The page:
nigeria in my blood, nigeria hates my blood

| March 27, 2018 | 0 Comments

I love being Nigerian. Period. Most, if not all, Nigerians love their country and culture. If you know a Nigerian, you probably know how loud and proud we are to be Nigerian. From our Jollof rice to highlife music, there are just so many things to enjoy to the fullest. A lot of history and richness runs in our blood. Kings and queens, innovators, creators of excellence. We all carry our heritage with pride.

But in a nation with so much pride, there is a resistance to the LGBTQ+ community.

Quite the juxtaposition, right? Just as certain things are interwoven into the culture, there are cisgender and heteronormativity threads as well. Nigeria is the most populous country in Africa, reaching nearly 160 million people. Now, I ain’t no expert in math but if my calculations are right, not everyone is heterosexual. Just a hunch. So why is there so much hate toward the LGBTQ+ community? In a country that shows so much love and appreciation for one another, why do they consider anyone who is queer to be a disgusting outsider?

While many African countries are all kinds of phobic (I’m gonna use this as an encompassing term to include homophobic, biphobic, transphobic, etc…), it doesn’t really surprise me that Nigeria is no exception. The nation is split almost 50/50 between Christianity and Islam, both notoriously known for not being the nicest to queer folk. It might be hard to conclude that religion is why people are so intolerant, but I think it has a hand to play in it.

As of right now, there are no LGBTQ+ rights acknowledged in Nigeria. If you are openly out, you could face up to 14 years in prison. 14 years. Let that sink in. Same-sex marriage is illegal, gay people are not allowed to serve in the military, and MSMs (males who have sex with males) aren’t allowed to give blood. The stigma around the LGBTQ+ community is very evident, and nationwide efforts are put in place to ostracize them.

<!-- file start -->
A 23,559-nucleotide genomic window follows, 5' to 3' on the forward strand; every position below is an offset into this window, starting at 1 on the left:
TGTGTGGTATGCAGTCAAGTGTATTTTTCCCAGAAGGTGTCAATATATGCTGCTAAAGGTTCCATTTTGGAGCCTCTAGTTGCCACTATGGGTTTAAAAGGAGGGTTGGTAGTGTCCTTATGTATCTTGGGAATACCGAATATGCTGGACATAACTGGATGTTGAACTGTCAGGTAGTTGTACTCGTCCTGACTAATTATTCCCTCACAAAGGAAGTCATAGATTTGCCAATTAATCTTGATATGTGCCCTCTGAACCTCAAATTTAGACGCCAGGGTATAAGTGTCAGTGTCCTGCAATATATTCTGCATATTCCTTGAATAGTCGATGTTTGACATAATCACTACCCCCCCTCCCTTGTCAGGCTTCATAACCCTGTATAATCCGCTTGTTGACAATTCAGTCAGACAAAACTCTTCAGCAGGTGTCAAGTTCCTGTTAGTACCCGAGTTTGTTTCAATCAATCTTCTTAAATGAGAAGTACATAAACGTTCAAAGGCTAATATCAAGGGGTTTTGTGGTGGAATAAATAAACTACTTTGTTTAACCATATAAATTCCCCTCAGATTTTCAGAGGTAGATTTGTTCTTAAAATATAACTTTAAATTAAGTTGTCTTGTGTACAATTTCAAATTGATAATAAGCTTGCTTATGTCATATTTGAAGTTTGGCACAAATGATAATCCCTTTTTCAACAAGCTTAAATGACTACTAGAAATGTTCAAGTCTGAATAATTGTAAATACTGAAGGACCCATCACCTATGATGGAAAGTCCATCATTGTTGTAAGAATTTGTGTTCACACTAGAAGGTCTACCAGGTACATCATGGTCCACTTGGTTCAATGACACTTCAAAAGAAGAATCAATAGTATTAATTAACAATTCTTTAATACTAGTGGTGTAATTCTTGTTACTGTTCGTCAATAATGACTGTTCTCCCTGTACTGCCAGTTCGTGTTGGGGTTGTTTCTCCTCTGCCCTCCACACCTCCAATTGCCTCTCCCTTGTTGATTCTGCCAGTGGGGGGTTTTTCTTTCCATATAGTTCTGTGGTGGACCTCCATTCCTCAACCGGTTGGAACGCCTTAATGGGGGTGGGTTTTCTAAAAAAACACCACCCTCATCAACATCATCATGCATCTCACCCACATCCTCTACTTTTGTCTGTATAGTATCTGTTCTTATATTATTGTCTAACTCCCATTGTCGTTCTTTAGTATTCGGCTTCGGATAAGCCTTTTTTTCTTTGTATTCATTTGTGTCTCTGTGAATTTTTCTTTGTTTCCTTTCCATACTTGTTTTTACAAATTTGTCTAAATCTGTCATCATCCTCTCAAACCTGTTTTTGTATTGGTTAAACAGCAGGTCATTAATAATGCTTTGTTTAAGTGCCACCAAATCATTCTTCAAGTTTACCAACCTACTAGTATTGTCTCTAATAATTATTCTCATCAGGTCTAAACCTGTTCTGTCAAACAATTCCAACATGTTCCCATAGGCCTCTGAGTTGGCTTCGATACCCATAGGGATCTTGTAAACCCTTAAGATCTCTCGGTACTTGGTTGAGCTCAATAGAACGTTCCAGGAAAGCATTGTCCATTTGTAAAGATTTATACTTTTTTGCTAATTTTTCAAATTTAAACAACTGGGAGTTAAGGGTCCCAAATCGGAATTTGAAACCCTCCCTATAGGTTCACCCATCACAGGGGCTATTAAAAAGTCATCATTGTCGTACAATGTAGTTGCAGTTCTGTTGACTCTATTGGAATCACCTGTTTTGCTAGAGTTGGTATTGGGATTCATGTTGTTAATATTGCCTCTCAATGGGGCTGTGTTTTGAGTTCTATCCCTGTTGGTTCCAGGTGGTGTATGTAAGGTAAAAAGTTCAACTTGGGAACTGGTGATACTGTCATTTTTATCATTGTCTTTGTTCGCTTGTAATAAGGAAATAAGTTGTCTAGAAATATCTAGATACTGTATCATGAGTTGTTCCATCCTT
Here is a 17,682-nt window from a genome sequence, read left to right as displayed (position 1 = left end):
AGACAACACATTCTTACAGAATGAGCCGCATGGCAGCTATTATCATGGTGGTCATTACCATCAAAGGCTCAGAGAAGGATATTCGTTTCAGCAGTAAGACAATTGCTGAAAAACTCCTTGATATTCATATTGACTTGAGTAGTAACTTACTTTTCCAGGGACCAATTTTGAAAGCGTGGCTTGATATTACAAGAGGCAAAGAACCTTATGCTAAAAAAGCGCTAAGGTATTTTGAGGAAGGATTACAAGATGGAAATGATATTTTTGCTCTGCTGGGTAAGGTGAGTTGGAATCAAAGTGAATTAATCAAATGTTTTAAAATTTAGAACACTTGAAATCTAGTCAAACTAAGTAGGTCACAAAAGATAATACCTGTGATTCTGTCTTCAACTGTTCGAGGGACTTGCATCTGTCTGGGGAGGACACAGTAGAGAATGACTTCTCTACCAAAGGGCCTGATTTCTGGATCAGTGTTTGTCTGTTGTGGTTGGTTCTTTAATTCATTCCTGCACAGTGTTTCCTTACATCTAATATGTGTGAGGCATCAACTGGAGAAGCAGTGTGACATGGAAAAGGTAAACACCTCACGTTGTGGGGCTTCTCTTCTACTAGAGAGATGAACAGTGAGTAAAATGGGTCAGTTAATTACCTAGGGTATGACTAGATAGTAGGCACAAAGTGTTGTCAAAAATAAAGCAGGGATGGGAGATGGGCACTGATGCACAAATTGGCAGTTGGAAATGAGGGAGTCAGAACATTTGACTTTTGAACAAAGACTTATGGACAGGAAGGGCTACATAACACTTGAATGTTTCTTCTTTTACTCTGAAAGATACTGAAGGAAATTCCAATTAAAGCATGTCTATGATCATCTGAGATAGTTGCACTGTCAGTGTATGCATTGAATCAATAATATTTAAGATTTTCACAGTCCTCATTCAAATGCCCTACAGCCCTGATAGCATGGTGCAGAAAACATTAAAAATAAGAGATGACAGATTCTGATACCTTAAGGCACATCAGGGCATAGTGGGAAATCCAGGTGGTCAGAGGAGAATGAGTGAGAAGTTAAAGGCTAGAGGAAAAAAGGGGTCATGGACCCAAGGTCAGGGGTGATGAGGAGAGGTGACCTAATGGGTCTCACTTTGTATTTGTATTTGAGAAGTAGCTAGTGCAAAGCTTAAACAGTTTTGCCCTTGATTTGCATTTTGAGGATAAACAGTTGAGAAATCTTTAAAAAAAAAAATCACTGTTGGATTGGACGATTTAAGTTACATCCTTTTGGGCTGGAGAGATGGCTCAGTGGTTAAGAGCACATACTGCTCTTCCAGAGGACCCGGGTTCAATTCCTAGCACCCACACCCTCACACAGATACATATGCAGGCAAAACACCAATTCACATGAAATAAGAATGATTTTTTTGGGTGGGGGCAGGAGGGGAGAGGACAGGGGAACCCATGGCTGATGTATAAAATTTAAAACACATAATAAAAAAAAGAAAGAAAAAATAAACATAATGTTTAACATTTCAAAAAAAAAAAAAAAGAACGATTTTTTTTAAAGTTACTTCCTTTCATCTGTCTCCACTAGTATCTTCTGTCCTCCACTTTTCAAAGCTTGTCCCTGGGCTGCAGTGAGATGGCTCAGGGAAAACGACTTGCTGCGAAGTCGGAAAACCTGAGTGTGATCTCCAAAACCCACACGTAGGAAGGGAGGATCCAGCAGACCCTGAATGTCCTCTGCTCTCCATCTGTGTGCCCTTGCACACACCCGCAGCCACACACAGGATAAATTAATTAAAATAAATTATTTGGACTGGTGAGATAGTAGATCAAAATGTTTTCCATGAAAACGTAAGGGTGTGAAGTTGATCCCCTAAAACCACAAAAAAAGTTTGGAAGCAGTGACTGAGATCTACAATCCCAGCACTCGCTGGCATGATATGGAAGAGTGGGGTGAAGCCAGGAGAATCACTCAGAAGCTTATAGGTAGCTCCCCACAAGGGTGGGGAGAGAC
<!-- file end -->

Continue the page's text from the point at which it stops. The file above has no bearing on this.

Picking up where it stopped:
It’s mind-boggling to see the severe contrast to the Nigeria I know and the culture that I was raise to love, and the ingrained hatred and disgust with the LGBTQ+ community. They claim to be loving and to want to make people feel included, but go out of their way to exclude anyone who doesn’t fit the “norm.” This is such a distorted definition of acceptance, if the only people you accept are just like you. Taking drastic measures to silence those who are just trying to express who they really are emphasizes a deep-seeded problem with ‘change.’ Queer people have been around since people have existed, but with society being more accepting, there are more people coming out. But when governmental laws are put in place to punish your sole being, it’s hard to not think that maybe the problem is with you. If you deserve to be punished for being who you are, then maybe you should feel ashamed. Years of oppression that LGBTQ+ folks have endured are only reinforced in scenarios like this. Imagine living your life everyday knowing that you could risk going to prison, being stigmatized & ostracized, or even killed for simply being yourself.

Where’s the pride in that?


photo credit: torbakhopper rainbow country : flag, harvey milk plaza, castro, san francisco (2014) via photopin (license)

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Category: Columns, featured, The (Sex)es

Ruth D.

About the Author ()

Ruth is a sophomore studying Health Science. She's VERY passionate about anything from the 80s. She has a new found love for dogs & spends too much time thinking about questions that don't have answers. And about ramen.

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